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Albany Movement (Albany, GA)

The Albany Movement (November 1961-August 1962) was a regional nonviolent protest movement in southwestern Georgia formed by representatives of several local and national organizations, including the Student Nonviolent Coordinating Committee and the National Association for the Advancement of Colored People. It aimed to end all forms of segregation and discrimination in Albany. Dr. King and the Southern Christian Leadership Conference (SCLC) came to Albany to aid the movement. However, nonviolent demonstrations were met with mass nonviolent arrests that did not receive a lot of negative publicity. Dr. King was arrested and jailed twice. SCLC withdrew from Albany in August 1962, before the movement had accomplished any major victories toward integration.

Associated Archive Content : 13 results

Albany Movement Position Paper

The Albany Movement expresses the damages of segregation and outlines their requests for peaceful integration.

Albany Movement Statement

This statement is written on behalf of people of faith who have come to support the Albany Movement. The ills experienced by the Negro community in Albany are rooted in racial separation, it says. The document requests a meeting with the City Commission to review their response to peaceful protest, clarification of the City’s position on an ICC ruling on segregated buses, and establishment of a bi-racial commission to make recommendations on desegregation.

Diary in Jail

Dr. King wrote a personal diary of his day-to-day experiences while in an Albany, Georgia jail for attempting to pray in front of City Hall. He pledged to return to jail, if necessary, if the City Commission refused to negotiate with Negro leaders on demands for immediate desegregation of all public facilities.

Letter from Bob Strain to MLK

Bob Strain writes Dr. King after reading an article in Newsweek entitled "Albany Movement." He apologizes for the ignorant behavior of fellow whites and expresses his desire to be a part of the movement. He also conveys his admiration for Dr. King and his work.

Letter from MLK to Frank Jones

Dr. King writes Rev. Jones of Greater Piney Grove Baptist Church in Atlanta to acknowledge receipt of his contribution to the Albany Movement. Dr. King informs Rev. Jones that his check will be forwarded to Dr. William G. Anderson, founder of the Albany Movement, to assist in the work of the desegregation alliance.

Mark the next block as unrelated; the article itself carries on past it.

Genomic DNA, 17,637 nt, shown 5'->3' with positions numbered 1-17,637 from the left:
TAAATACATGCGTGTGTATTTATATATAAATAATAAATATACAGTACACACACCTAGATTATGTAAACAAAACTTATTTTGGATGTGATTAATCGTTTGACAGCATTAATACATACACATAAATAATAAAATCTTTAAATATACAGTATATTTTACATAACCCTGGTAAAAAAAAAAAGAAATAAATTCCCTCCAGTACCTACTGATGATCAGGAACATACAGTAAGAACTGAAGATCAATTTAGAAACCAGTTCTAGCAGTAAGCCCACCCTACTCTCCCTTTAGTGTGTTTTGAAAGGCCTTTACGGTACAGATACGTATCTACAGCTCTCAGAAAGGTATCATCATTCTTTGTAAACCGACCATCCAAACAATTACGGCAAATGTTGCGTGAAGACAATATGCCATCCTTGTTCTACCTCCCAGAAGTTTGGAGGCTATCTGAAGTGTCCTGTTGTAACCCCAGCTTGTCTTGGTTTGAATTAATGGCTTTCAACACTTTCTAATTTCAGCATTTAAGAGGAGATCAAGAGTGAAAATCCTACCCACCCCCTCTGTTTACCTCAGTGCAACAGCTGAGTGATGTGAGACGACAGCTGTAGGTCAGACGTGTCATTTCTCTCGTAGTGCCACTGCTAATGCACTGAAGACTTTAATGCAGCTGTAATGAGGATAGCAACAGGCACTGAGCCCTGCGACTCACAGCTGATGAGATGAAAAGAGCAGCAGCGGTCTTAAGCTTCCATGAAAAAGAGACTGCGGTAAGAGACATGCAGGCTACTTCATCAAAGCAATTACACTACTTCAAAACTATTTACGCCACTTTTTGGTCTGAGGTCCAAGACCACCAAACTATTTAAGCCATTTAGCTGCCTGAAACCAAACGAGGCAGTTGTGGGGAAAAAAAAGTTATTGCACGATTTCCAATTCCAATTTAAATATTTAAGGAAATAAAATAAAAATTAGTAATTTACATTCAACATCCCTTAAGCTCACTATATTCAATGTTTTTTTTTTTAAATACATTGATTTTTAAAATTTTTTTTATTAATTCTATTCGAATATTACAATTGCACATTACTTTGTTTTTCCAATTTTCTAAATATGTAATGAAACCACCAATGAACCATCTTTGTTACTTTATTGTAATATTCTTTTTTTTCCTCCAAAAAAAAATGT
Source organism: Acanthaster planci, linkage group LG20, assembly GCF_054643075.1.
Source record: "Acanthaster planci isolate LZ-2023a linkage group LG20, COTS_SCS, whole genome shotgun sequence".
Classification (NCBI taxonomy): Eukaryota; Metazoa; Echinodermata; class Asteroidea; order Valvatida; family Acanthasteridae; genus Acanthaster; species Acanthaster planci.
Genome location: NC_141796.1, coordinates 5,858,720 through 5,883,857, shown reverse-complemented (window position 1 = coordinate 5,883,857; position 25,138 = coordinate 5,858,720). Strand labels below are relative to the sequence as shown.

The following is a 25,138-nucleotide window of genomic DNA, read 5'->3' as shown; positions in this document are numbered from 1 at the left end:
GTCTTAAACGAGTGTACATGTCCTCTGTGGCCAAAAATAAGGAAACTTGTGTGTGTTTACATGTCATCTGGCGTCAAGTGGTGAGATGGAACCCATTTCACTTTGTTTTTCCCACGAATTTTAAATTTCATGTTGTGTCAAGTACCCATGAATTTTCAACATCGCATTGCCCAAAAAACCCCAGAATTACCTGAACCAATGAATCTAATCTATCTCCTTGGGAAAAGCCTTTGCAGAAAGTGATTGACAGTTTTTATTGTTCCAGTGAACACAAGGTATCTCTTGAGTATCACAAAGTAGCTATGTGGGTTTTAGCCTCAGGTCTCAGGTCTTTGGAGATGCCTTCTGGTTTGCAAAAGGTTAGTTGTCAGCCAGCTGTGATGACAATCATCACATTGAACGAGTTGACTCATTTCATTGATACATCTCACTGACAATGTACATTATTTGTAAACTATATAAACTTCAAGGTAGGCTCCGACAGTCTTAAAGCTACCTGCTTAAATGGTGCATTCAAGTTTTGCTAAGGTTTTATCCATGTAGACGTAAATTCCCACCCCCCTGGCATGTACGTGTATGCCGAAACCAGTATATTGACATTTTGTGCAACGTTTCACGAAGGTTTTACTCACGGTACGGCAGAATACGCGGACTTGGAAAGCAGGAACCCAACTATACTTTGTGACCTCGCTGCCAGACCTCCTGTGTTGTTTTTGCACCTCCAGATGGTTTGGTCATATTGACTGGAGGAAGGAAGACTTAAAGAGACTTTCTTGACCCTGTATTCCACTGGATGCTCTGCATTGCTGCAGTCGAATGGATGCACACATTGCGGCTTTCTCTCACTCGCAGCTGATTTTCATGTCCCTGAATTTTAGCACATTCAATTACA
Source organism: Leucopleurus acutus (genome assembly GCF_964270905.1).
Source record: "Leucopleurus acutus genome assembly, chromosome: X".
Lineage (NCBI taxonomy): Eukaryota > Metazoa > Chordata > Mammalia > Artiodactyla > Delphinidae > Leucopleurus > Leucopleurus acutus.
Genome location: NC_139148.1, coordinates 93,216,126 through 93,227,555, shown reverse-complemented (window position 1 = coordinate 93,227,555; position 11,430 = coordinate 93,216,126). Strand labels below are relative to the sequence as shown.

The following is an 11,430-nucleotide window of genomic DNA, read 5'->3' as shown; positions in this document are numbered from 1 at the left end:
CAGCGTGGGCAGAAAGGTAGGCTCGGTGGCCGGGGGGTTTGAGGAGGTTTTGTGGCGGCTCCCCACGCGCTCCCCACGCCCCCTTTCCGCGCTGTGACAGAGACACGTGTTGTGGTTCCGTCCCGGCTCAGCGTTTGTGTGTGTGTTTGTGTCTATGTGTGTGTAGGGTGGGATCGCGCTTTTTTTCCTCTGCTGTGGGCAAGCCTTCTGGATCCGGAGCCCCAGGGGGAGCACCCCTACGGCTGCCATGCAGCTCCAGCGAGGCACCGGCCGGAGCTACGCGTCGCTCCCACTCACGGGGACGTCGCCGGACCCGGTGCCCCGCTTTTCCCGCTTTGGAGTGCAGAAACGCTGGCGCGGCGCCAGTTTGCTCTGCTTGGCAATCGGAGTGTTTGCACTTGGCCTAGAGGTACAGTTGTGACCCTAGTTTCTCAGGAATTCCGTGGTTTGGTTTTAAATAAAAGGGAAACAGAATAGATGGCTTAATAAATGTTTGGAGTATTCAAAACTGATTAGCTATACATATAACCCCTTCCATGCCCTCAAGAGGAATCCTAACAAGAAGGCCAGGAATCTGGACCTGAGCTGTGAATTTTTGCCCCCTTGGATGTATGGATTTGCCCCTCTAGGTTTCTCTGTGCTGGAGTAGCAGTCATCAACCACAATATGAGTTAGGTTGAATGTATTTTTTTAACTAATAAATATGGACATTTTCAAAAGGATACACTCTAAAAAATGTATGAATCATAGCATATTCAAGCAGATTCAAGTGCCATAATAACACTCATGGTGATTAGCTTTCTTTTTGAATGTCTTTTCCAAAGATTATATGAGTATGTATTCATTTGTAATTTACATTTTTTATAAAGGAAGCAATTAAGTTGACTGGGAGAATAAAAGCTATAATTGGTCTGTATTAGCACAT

Press Release Regarding President Kennedy's Involvement in the Albany Movement

Dr. King repeatedly called on the support of the White House in the struggles toward civil rights. In this press release, he addresses the negotiation process in Albany, Georgia and expresses his gratitude for President Kennedy's involvement.

Public Statement by the Albany Movement

The statement from the Albany Movement addresses issues of racial injustice and stresses the importance of equality for all.

SCLC Newsletter: March 1963

SCLC highlights its affiliate activities, fundraisers and efforts to rebuild burned churches in this newsletter from March of 1963. One of the cover stories focuses on the repeal of segregation laws in Albany, Georgia. The "Profile of the Month" article features Milton A. Reid and discusses his contributions to the Civil Rights Movement.

Statement by MLK & Dr. W. G. Anderson

Dr. King and Dr. Anderson release a statement declaring a "Day of Penance" for those in the Negro community who have not yet adopted the nonviolent strategy.

Statement Condemning Judge Elliot's Restraining Order

Dr. King and Dr. William G. Anderson, President of the Albany Movement, denounce US District Judge J. Robert Elliott's temporary restraining order that prevents them from staging protests. They add that, out of respect for the federal judiciary, they will abide by the order and appeal to a higher level. They assume the order applies only to the named defendants and colleagues and not to the entire community and will not discourage others from taking action. Judge Elliott’s injunction was later overturned by the Fifth Circuit US Court of Appeals.

Statement from MLK Regarding Albany Movement

While serving a forty-five day sentence alongside Ralph D. Abernathy, Dr. King releases a statement expressing his appreciation for President Kennedy's support of the Albany Movement.

Statement on Penance for Violence in Albany, Georgia

Dr. King calls for a day of penance that will serve as a tactic of the self-purification step of the nonviolence method. Dr. King urges for the City Commission to talk with leaders of the Albany Movement.

Telegram from Emory R. Searcy to MLK and Others

Dr. Searcy advises Dr. King and Dr. Abernathy to consider relinquishing their involvement with the Albany Movement. The sender suggests that this action may help to dispel contention resulting from "the presence of outsiders" and the process of negotiations.